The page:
How the etymology of "Arctic" complicates the cryptic etymology of "bear"

Originally published at: https://boingboing.net/2021/01/20/how-the-etymology-of-arctic-complicates-the-cryptic-etymology-of-bear.html

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This was very confusing. “Arctic” doesn’t come from “The place where the things that shall not be named live”, it comes from “The place where bears live.” The fact that our word “bear” means “the thing that shall not be named” doesn’t mean that the referent of the word “bear” is also excluded from “Arctic”. You shouldn’t just substitute in parts of your language in for parts of the metalanguage you are using to define it. If you did that you could come up with lots of really stupid stuff like, “The place where the thing that comes from the place where thing thing that comes from the place lives.” etc.

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Applying De Morgan’s law, does

the opposite of the place of the thing that shall not be named

mean

the place of the thing that shall be named

or “can be named” or “have to be named” ?!

I need to get some paper … :thinking:

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?? I thought arktos (or something with rkt in it anyway) was the original word for bear? The word that people tried to avoid by saying bear.

So arctic just means ‘bear country’. Methinks you have thought about this a bit too long :wink:

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So … what you,re saying is the scottish large brown animal lives (or doesn’t live) in the scottish place?

Shakespeare would be so proud.

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Obligatory xkcd

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You looks a bit confused. If Arctic (arktikos) means “the place of the arktos constellation”, Antarctic just means “the opposite of the place of the arktos constellation”.

Note that none of these names have “bear” on it, so it doesn’t mean “the opposite of the place of the thing that shall not be named”. The thing was named in both Arctic and Antarctic.

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Smudging it around to regular modal operators NOT MUST NOT BeNamed is equivalent to MAY BeNamed, not MUST BeNamed. ~~A === <>A

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Yes!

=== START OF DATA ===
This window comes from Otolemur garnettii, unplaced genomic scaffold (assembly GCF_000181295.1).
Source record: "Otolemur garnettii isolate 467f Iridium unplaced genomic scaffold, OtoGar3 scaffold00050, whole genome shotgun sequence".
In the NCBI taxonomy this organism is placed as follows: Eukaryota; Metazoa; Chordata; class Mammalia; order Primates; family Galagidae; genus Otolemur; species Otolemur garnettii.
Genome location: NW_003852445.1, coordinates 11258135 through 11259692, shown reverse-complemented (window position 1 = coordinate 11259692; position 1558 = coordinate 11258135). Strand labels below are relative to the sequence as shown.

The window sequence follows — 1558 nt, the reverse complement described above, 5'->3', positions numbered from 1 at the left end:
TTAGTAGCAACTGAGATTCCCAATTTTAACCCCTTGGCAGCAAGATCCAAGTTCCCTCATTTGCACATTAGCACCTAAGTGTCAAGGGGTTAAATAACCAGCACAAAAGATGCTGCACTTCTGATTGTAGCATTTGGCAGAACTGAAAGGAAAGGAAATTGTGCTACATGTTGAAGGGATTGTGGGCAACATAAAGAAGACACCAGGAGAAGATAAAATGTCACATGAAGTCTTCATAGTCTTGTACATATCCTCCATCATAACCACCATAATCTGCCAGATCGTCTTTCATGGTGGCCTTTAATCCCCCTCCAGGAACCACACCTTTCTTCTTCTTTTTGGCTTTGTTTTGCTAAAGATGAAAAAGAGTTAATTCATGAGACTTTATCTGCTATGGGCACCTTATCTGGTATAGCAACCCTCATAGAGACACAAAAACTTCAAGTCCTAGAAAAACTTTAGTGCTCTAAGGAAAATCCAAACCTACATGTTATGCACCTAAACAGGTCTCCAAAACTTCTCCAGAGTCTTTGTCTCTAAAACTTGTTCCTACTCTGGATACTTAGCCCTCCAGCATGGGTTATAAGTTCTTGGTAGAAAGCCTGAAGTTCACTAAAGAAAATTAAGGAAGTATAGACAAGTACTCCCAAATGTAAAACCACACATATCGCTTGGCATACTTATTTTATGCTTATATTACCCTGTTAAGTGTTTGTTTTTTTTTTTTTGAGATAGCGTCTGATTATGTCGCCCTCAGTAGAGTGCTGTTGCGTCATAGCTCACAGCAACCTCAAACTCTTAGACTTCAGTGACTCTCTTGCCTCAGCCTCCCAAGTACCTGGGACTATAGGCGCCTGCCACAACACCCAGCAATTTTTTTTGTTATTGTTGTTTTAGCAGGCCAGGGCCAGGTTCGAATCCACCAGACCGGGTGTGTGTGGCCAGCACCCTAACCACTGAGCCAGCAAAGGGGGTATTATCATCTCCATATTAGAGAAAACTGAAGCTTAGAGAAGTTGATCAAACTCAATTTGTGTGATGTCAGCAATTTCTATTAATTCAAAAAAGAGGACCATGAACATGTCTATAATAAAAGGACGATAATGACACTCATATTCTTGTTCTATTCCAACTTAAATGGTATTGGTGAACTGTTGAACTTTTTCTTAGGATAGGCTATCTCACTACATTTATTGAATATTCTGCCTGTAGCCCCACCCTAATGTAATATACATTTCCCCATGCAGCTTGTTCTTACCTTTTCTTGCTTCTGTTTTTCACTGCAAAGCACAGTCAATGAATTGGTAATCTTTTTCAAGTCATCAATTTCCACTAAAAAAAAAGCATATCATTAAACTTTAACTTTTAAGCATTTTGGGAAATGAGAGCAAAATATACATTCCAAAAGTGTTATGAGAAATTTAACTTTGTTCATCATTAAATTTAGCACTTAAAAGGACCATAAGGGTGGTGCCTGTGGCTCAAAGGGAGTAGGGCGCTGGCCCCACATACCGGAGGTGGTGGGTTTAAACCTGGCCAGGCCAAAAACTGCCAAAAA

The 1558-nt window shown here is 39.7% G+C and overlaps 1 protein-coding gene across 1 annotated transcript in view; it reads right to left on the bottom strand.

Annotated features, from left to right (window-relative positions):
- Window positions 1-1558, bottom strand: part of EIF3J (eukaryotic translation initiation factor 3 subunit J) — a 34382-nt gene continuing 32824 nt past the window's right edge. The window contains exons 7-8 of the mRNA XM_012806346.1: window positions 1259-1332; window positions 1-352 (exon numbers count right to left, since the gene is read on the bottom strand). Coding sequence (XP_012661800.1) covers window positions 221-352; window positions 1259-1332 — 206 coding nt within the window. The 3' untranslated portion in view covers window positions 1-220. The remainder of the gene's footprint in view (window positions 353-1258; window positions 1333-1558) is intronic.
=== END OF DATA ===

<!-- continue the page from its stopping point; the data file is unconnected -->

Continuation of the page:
Arktos means bear. The Arctic is named for bears. None of that is confusing or circular. Some people think bears are named for the Arctic, but they’re simply wrong.

Most Germanic languages (people who had to deal with bears) had a superstition about saying “arktos”, so they referred to bears as “the brown one” (bear, bruin, bern etc.) until whatever their variant of arktos was actually vanished from our languages.

Referenced above, but with onebox:

Fun fact, the Welsh word for bear is, drumroll, “arth”.

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Finnish has a bunch of old euphemisms for our word for “bear”, karhu – otso, otava, nalle, kontio, mesikämmen (“mead-palm”) etc.

“Karhu” itself is an old euphemism, ultimately meaning something like “the coarse or hairy one”. :bear:

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Interestingly, when Ohthere seems to describe Lappland and Sami he used the words “Beormaland” and “Beormas” which are strongly suggestive of “bear”. I have this vague idea that I can’t find any references for that Germanic people believed that bears actually speak Sami. There was an even stronger mental relationship between the Sami and bears than between the Sami and reindeer.

The most famous Old English kenning for “bear” of course is “beowulf”.

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I was convinced of your reasoning at “Smudging” :smiley:

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Similar for “wolf” if I recall correctly, but that didn’t become a place designation. Learned it from my old American Heritage Dictionary which I won in a Central Florida Regional Spelling Bee back in the mid 70s.

Anway, original PIE root is thought to be *wĺ̥kʷos, which underwent taboo transformation until we get to “wolf” without that scary in there cuz we don’t want to, like, actually summon any when we talk about 'em.

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I do enjoy that the ensuing classifications then are black browns, brown browns, polar browns, grizzly browns…

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Huh?

Anyway, another common source of confusion related to this is that Ursos arctos is not the polar bear. It is the “Bear (Latin) bear (Greek)”, or circumpolar brown bear of which the American grizzly (Ursos arctos horriblis) is a generally smaller subspecies. The polar bear is Ursos maritimus.

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So, a grizzly bear is a horrible bear bear? :bear:

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Grisly even.

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At work we were instructed (by government inspectors) to interpret “shall” in government specifications as “must”. Then again, government inspectors (at least from what I’ve been exposed to) are considered to be “non-value added”.

That’s what I try explaining ad nauseum to complete strangers, but they are not receptive.

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This gets more complicated by the minute … I need more paper …

Complete stranger here! And very receptive! I just now added this to the list of things I will explain to complete strangers!

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Be oh so gentle with them.

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